Papers in the Biological Sciences


Date of this Version

July 1945


Published in Journal of General Physiology 28:6 (July 1945), pp. 547-557. Copyright © 1945 Rockefeller University Press. Used by permission.


The effects of oxygen, carbon dioxide, and pressure on animal organisms have been widely studied, but most of the investigations in this field concern chiefly the effects of extreme, especially high, atmospheric pressures on blood changes, respiration, length of life, etc., in Vertebrates.

Very few detailed observations have been made on the relation between oxygen tension or carbon dioxide tension and growth in Protozoa. The few investigations that have been carried out are concerned primarily with the effect of these gases on respiration although some observations have been made on the relation of aerobic and anaerobic conditions and growth in unicellular forms.

Lwoff (1932) found that Glaucoma piriformis does not grow under anaerobic conditions, and Hall (1933) found that Colpidium campylum does not grow as well under anaerobic as under aerobic conditions. Jahn (1936) observed that Chilomonas paramecium grew best in unaerated culture flasks but that Glaucoma piriformis grew best in aerated flasks. The results of Phelps (1936) give support to those of Lwoff and ]ahn on Glaucoma piriforrais. Rottier (1936) maintained that inadequte amounts of oxygen limit the growth of Polytoma uvdla and Reich (1936) claimed that oxygen concentration is very important in cultures of Amoeba.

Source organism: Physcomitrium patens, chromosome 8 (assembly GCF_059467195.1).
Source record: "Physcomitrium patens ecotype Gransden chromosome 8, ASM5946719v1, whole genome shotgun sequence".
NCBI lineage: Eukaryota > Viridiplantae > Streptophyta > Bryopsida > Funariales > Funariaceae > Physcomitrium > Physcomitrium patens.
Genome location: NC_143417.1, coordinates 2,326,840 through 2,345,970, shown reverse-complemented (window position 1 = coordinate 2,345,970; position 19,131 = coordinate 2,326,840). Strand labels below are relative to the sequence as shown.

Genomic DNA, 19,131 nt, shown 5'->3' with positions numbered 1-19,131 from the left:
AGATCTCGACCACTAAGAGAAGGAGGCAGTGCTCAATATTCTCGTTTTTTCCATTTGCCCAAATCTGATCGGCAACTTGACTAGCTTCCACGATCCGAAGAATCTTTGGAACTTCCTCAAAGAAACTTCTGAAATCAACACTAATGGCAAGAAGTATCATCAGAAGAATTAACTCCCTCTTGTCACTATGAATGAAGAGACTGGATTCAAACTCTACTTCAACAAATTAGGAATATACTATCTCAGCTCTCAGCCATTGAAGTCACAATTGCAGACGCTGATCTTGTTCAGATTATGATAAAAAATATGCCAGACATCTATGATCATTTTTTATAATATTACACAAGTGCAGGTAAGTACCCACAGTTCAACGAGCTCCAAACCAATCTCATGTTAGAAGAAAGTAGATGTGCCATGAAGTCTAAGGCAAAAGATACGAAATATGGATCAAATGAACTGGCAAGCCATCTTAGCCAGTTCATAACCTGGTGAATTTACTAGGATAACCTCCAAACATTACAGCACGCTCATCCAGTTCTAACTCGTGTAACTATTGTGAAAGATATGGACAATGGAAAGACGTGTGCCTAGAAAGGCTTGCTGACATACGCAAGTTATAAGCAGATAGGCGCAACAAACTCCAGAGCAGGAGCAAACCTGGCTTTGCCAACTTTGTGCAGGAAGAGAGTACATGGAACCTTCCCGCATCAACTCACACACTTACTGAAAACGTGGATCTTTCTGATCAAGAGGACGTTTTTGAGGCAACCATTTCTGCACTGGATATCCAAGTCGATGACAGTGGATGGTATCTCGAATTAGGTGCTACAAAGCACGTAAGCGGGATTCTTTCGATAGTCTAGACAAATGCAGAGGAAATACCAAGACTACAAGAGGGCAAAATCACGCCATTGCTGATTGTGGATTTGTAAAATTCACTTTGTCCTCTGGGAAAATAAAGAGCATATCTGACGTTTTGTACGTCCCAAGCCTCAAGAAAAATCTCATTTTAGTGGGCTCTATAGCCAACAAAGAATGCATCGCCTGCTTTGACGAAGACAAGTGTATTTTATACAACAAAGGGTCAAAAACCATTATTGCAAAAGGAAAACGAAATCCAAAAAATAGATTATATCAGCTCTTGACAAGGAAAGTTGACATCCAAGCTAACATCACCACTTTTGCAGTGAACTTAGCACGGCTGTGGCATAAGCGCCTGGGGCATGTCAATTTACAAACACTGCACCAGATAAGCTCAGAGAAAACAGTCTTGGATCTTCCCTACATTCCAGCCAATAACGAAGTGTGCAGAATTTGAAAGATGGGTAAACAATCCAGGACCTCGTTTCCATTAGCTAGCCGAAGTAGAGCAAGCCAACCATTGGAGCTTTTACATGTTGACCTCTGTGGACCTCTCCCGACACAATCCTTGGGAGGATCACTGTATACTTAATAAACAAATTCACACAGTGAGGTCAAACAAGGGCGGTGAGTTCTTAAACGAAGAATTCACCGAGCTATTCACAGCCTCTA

Except for the work of Mast and Pace (1933) on the effects of carbon dioxide on growth in Chilomonas paramecium in inorganic solution, no observations have been made on the effect of various oxygen or carbon dioxide tensions on growth in unicellular forms. In the following pages, data concerned with the effects of different concentrations of these gases as well as the effects of total atmospheric pressure on unicellular organisms are presented.

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